“There has never been a better time to buy a new home” – this phrase was bandied about for decades by real estate agents, marketers and other industry players to journalists and new-home buyers. You’ve heard this less and less in the last five years because of tougher affordability issues.
There is nothing wrong with renting. But some believe it’s nice to be able to build a little equity to pass on to your children.
That being said, here are three threats to the dream of home ownership.
1. Supply: Demand continues to exceed supply, driving prices higher. Last year, almost 39,000 new housing units (low- and high-rise) were counted in a building permits survey by Statistics Canada; 10 years previously, there were almost 44,000. As supply drops, there is no slowdown in potential customers – about 100,000 people move to the GTHA every year. This supply gap pushes prices beyond the grasp of millennials and working families. That old rule of thumb which says the price of a home should be about three times gross household income is out the window: Toronto’s price-to-household income ratio is a whopping 8.2, says the Canadian Real Estate Association; in Saint John, N.B., it’s a blessed 1.9.
Independent research that RESCON commissioned last year found there is “significant pressure” on about 26 per cent of Ontario households with almost two-thirds of income tied to housing costs. And 60 per cent of those households under pressure include people under the age of 45.
SOLUTION? START WITH THIS: Governments could free up unused public land for housing development and reduce the time to get projects approved. That will help affordability for everyone – buyers and renters.
2. Lack of options: There’s a dearth of three- and four-bedroom condos and low-rise homes in the region and that is pushing young families farther from Toronto’s downtown core. While millennials like single-detached homes almost as much as older generations, they are now more accepting of smaller homes, such as condos or townhomes, on less land.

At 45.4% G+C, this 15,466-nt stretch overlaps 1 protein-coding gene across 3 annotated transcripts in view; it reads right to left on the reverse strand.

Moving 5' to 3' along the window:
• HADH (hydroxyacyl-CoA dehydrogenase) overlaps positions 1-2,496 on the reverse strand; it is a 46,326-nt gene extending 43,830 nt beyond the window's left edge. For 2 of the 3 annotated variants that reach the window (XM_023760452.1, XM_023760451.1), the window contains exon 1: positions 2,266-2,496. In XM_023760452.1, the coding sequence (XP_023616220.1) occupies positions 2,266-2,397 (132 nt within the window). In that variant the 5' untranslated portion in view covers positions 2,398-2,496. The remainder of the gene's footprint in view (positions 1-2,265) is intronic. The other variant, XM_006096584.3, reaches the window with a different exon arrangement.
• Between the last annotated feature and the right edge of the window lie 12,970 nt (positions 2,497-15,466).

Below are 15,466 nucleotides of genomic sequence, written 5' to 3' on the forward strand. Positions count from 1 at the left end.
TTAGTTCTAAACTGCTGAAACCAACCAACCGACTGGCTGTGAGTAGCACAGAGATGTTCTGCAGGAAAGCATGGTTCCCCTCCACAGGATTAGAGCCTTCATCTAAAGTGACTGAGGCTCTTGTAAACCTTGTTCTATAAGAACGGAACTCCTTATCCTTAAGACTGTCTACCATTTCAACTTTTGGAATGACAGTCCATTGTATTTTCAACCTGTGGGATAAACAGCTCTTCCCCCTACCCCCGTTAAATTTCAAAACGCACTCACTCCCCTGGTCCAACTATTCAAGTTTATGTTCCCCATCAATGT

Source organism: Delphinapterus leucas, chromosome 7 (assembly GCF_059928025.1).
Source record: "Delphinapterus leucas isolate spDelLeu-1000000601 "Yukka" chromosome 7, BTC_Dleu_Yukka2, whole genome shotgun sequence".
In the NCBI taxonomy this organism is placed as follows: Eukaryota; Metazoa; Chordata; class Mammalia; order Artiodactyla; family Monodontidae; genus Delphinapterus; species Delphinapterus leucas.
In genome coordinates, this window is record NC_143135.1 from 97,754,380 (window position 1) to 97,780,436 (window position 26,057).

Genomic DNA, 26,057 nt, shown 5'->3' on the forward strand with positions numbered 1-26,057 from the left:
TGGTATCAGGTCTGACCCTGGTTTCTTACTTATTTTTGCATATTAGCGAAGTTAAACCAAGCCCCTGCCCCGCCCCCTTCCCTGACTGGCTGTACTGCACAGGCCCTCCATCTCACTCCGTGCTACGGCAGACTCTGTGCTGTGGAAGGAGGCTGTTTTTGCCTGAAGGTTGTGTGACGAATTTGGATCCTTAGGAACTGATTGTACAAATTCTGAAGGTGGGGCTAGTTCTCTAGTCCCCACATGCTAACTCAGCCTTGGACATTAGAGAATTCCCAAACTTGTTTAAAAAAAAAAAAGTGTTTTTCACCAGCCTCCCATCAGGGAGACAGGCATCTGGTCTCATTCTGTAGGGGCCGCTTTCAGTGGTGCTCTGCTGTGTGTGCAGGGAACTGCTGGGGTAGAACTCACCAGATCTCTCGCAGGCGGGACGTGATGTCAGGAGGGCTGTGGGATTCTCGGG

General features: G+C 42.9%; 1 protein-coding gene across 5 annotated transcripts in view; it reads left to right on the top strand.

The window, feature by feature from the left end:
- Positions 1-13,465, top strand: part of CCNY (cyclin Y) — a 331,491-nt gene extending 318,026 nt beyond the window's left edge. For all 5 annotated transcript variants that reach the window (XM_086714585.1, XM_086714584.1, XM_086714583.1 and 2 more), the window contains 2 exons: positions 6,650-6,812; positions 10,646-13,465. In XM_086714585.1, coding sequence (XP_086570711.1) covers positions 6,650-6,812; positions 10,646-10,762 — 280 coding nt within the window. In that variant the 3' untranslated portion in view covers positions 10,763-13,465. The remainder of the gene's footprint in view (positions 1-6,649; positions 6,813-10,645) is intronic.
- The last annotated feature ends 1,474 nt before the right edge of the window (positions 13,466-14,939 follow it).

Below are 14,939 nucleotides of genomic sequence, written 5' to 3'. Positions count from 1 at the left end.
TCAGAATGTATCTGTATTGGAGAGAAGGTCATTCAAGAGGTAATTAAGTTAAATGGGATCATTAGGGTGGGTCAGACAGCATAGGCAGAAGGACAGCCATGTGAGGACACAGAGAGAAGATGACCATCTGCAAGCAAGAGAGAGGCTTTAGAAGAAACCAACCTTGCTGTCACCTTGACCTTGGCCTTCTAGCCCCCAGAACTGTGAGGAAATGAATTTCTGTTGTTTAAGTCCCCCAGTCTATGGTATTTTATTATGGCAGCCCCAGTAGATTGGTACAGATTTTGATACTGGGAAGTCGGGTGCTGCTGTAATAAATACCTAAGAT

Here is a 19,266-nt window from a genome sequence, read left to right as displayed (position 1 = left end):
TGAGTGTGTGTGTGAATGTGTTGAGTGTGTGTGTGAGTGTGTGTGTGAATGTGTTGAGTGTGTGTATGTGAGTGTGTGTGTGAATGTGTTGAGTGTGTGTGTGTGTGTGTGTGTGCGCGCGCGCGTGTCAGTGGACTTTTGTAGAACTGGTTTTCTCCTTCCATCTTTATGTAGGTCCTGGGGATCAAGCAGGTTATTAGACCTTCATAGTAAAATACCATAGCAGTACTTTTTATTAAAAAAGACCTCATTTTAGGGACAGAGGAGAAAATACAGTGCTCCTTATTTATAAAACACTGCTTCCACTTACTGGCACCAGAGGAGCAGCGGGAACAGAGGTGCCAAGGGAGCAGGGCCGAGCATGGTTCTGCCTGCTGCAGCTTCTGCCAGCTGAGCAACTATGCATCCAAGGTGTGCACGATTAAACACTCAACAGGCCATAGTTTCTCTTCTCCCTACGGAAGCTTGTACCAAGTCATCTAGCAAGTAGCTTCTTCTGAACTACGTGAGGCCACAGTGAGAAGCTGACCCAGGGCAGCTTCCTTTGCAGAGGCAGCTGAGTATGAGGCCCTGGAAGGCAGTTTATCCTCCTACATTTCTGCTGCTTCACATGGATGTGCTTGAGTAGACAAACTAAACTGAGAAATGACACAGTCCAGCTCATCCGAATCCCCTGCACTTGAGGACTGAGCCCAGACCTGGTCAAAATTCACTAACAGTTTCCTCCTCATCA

SOLUTION? START WITH THIS: The push for options and intensification needs to include more mid-rise and higher wood-frame construction along main streets and avenues – it’s arguably more affordable and would put more creative design options on the market.
3. Regulations: There are at least 45 regulatory bodies or agencies that local builders must answer to in all forms of government. A 2015 study by the Fraser Institute found that getting construction approval in the GTHA can add up to $57,500 per new-home unit.
SOLUTION? START WITH THIS: Let’s cut red tape – it doesn’t cost a penny. Use as-of-right zoning and development permit systems to streamline the planning, zoning and approvals process. This would be a win-win all around – especially for cash-strapped municipalities.
Is there a silver bullet for housing affordability? Absolutely not. But if we start to implement some solutions, there is hope for future generations to be homeowners. Let’s start by increasing housing supply.
Richard Lyall, president of the Residential Construction Council of Ontario (RESCON), has represented the residential construction industry in Ontario since 1991. Go to www.rescon.com for more.